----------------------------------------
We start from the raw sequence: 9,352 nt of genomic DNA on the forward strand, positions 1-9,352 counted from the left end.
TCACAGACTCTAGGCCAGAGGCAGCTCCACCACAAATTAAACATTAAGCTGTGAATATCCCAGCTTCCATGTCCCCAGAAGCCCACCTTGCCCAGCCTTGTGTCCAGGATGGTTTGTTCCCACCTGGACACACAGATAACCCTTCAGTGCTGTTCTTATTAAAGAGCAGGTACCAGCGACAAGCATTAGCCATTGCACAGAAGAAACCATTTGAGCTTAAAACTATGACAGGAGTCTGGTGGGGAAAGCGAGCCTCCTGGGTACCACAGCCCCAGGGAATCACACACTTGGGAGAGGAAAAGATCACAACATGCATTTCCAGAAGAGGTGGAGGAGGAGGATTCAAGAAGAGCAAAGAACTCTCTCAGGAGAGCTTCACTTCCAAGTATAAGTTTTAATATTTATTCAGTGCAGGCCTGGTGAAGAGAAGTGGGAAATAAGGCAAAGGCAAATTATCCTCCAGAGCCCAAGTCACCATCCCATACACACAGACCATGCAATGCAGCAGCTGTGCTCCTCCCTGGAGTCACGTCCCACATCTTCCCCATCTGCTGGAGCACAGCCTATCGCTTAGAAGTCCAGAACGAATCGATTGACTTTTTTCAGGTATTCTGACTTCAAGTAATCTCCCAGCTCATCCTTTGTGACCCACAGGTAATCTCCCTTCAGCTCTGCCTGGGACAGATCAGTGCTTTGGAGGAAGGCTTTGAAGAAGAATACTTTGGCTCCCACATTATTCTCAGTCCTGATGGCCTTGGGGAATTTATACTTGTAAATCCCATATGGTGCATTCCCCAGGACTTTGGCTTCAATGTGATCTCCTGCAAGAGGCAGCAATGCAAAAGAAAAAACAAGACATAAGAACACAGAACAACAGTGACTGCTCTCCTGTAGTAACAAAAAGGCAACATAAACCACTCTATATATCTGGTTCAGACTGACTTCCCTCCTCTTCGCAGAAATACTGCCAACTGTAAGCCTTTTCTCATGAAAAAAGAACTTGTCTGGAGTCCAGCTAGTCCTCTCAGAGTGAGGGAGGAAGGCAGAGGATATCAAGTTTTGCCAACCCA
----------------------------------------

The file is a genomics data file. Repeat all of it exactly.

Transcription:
We start from the raw sequence: 9,352 nt of genomic DNA on the forward strand, positions 1-9,352 counted from the left end.
TCACAGACTCTAGGCCAGAGGCAGCTCCACCACAAATTAAACATTAAGCTGTGAATATCCCAGCTTCCATGTCCCCAGAAGCCCACCTTGCCCAGCCTTGTGTCCAGGATGGTTTGTTCCCACCTGGACACACAGATAACCCTTCAGTGCTGTTCTTATTAAAGAGCAGGTACCAGCGACAAGCATTAGCCATTGCACAGAAGAAACCATTTGAGCTTAAAACTATGACAGGAGTCTGGTGGGGAAAGCGAGCCTCCTGGGTACCACAGCCCCAGGGAATCACACACTTGGGAGAGGAAAAGATCACAACATGCATTTCCAGAAGAGGTGGAGGAGGAGGATTCAAGAAGAGCAAAGAACTCTCTCAGGAGAGCTTCACTTCCAAGTATAAGTTTTAATATTTATTCAGTGCAGGCCTGGTGAAGAGAAGTGGGAAATAAGGCAAAGGCAAATTATCCTCCAGAGCCCAAGTCACCATCCCATACACACAGACCATGCAATGCAGCAGCTGTGCTCCTCCCTGGAGTCACGTCCCACATCTTCCCCATCTGCTGGAGCACAGCCTATCGCTTAGAAGTCCAGAACGAATCGATTGACTTTTTTCAGGTATTCTGACTTCAAGTAATCTCCCAGCTCATCCTTTGTGACCCACAGGTAATCTCCCTTCAGCTCTGCCTGGGACAGATCAGTGCTTTGGAGGAAGGCTTTGAAGAAGAATACTTTGGCTCCCACATTATTCTCAGTCCTGATGGCCTTGGGGAATTTATACTTGTAAATCCCATATGGTGCATTCCCCAGGACTTTGGCTTCAATGTGATCTCCTGCAAGAGGCAGCAATGCAAAAGAAAAAACAAGACATAAGAACACAGAACAACAGTGACTGCTCTCCTGTAGTAACAAAAAGGCAACATAAACCACTCTATATATCTGGTTCAGACTGACTTCCCTCCTCTTCGCAGAAATACTGCCAACTGTAAGCCTTTTCTCATGAAAAAAGAACTTGTCTGGAGTCCAGCTAGTCCTCTCAGAGTGAGGGAGGAAGGCAGAGGATATCAAGTTTTGCCAACCCA